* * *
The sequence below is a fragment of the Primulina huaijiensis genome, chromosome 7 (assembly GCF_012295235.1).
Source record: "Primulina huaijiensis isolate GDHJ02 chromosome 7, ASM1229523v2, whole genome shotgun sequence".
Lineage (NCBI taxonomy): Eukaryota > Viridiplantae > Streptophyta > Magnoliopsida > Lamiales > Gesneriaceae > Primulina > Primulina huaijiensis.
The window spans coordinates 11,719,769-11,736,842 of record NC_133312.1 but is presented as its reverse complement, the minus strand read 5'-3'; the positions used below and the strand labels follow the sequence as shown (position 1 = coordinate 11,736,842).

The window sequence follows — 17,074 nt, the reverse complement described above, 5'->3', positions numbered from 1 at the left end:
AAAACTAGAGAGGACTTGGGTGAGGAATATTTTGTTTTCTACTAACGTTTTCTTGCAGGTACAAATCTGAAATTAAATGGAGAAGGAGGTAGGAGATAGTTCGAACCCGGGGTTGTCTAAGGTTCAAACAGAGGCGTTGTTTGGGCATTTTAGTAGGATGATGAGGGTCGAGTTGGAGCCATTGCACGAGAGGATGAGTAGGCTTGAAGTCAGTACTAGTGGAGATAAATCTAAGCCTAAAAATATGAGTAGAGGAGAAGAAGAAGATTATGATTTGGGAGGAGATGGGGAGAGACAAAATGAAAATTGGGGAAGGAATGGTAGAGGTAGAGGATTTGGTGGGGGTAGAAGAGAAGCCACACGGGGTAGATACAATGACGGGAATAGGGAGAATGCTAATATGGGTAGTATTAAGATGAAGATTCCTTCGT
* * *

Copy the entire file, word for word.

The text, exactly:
The sequence below is a fragment of the Primulina huaijiensis genome, chromosome 7 (assembly GCF_012295235.1).
Source record: "Primulina huaijiensis isolate GDHJ02 chromosome 7, ASM1229523v2, whole genome shotgun sequence".
Lineage (NCBI taxonomy): Eukaryota > Viridiplantae > Streptophyta > Magnoliopsida > Lamiales > Gesneriaceae > Primulina > Primulina huaijiensis.
The window spans coordinates 11,719,769-11,736,842 of record NC_133312.1 but is presented as its reverse complement, the minus strand read 5'-3'; the positions used below and the strand labels follow the sequence as shown (position 1 = coordinate 11,736,842).

The window sequence follows — 17,074 nt, the reverse complement described above, 5'->3', positions numbered from 1 at the left end:
AAAACTAGAGAGGACTTGGGTGAGGAATATTTTGTTTTCTACTAACGTTTTCTTGCAGGTACAAATCTGAAATTAAATGGAGAAGGAGGTAGGAGATAGTTCGAACCCGGGGTTGTCTAAGGTTCAAACAGAGGCGTTGTTTGGGCATTTTAGTAGGATGATGAGGGTCGAGTTGGAGCCATTGCACGAGAGGATGAGTAGGCTTGAAGTCAGTACTAGTGGAGATAAATCTAAGCCTAAAAATATGAGTAGAGGAGAAGAAGAAGATTATGATTTGGGAGGAGATGGGGAGAGACAAAATGAAAATTGGGGAAGGAATGGTAGAGGTAGAGGATTTGGTGGGGGTAGAAGAGAAGCCACACGGGGTAGATACAATGACGGGAATAGGGAGAATGCTAATATGGGTAGTATTAAGATGAAGATTCCTTCGT